Adults: The recommended dose of Trizivir is 1 tablet twice daily with or without food.

    Children: Trizivir is not intended for children and adolescents who weigh less than 90 pounds. Teenagers who weigh more than 90 pounds receive the adult dose.

  • How should I take Trizivir?

    Trizivir is usually taken twice a day, with or without food. It is important to take the medication exactly as prescribed and not to miss any doses. Be sure to refill your prescription before your supply runs out. If HIV drugs are stopped for even a short time, the virus can increase rapidly and may become harder to treat. If you miss a dose, take the missed dose right away, and the next dose at the usual scheduled time.
  • What should I avoid while taking Trizivir?

    Avoid having unprotected sex or sharing needles, razors, or toothbrushes. Remember, Trizivir does not reduce the risk of transmitting the virus to others. Talk with your doctor about safe methods of preventing HIV transmission during sex, such as using a condom and spermicide.

    Avoid taking other medications that may already contain the combination of Trizivir, such as Combivir, Epivir, Epzicom, Retrovir, or Ziagen.

  • What are possible food and drug interactions associated with Trizivir?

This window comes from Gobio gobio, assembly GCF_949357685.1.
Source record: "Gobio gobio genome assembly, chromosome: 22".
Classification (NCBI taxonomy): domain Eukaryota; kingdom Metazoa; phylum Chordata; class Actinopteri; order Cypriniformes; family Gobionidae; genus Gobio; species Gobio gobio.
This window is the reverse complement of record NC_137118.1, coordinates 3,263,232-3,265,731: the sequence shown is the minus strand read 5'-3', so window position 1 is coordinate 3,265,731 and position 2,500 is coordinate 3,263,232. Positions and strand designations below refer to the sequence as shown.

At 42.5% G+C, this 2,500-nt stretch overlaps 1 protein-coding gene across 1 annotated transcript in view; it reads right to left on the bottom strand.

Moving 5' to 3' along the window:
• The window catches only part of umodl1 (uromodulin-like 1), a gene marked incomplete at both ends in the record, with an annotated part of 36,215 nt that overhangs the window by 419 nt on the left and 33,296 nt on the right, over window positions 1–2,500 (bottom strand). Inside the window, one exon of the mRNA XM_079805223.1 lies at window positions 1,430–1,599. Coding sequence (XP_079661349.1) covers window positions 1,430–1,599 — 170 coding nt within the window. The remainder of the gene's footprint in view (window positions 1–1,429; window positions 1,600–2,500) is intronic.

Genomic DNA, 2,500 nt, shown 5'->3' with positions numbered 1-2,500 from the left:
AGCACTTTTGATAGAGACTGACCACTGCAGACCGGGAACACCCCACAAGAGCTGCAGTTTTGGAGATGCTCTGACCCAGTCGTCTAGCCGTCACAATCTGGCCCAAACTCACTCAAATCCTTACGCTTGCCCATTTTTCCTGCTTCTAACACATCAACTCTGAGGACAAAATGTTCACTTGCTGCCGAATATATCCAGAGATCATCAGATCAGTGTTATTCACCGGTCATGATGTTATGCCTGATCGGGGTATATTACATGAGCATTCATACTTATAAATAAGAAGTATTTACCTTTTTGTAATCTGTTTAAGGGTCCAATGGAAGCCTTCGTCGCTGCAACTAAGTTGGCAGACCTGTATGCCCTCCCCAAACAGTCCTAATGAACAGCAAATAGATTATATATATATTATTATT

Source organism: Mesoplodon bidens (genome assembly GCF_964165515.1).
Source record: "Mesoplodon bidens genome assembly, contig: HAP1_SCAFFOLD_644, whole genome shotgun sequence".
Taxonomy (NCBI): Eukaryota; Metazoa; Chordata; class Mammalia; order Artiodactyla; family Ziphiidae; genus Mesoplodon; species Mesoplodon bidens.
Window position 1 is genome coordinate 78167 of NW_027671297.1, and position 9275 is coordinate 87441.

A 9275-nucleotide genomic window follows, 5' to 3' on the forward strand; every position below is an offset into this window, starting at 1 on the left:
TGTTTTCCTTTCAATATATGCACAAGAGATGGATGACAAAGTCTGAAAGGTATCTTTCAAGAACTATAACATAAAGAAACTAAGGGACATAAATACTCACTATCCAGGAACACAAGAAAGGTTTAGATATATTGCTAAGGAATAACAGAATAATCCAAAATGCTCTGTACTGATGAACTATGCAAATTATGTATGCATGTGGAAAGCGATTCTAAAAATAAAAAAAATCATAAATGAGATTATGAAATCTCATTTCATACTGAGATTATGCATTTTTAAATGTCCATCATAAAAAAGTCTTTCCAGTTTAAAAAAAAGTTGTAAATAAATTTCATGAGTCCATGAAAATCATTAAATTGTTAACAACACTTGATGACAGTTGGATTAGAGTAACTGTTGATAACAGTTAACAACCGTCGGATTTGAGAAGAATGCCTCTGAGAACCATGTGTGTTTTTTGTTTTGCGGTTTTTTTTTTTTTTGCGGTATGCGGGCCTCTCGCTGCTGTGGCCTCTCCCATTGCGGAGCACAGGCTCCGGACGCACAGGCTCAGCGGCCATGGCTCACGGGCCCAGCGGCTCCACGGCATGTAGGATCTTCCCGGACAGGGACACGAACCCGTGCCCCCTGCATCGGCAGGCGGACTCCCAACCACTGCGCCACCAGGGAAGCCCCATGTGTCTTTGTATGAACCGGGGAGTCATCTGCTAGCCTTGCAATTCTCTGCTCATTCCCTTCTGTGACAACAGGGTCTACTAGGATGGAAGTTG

If Trizivir is taken with certain other drugs, the effects of either could be increased, decreased, or altered. It is especially important to check with your doctor before combining Trizivir with the following: alcohol, atovaquone, doxorubicin, drugs used for bone marrow suppression and cancer therapy, fluconazole, ganciclovir, interferon-alpha, methadone, nelfinavir, probenecid, ribavirin, ritonavir, trimethoprim/sulfamethoxazole, valproic acid, or zalcitabine.
  • What are the possible side effects of Trizivir?

    Side effects cannot be anticipated. If any develop or change in intensity, tell your doctor as soon as possible. Only your doctor can determine if it is safe for you to continue taking this drug.

    Side effects may include: abdominal cramps, abdominal pain, allergic reaction, blisters in the mouth or eyes, blood and lymph disorders, breast enlargement in males, chills, cough, depression, diarrhea, dizziness, enlarged spleen, fatigue, fever, hair loss, headache, heart problems, high blood sugar, hives, ill feeling, indigestion, inflamed blood vessels, insomnia and other sleep problems, joint pain, liver problems, loss of appetite, mouth inflammation, muscle pain or weakness, nasal symptoms, nausea, pain or tingling in the hands or feet, pancreatitis, redistribution of body fat, seizures, severe peeling skin, skin rash, vomiting, weakness, wheezing

  • Can I receive Trizivir if I am pregnant or breastfeeding?

    The effects of Trizivir during pregnancy are unknown. Tell your doctor immediately if you are pregnant, or plan to become pregnant.

    Because the virus can be passed to a baby through breast milk, breastfeeding is not recommended for mothers with HIV.

  • What should I do if I miss a dose of Trizivir?

    Take it as soon as you remember. If it is almost time for your next dose, skip the dose you missed and go back to your regular schedule. Do not double your dose.
  • How should I store Trizivir?

    Store Trizivir tablets at room temperature.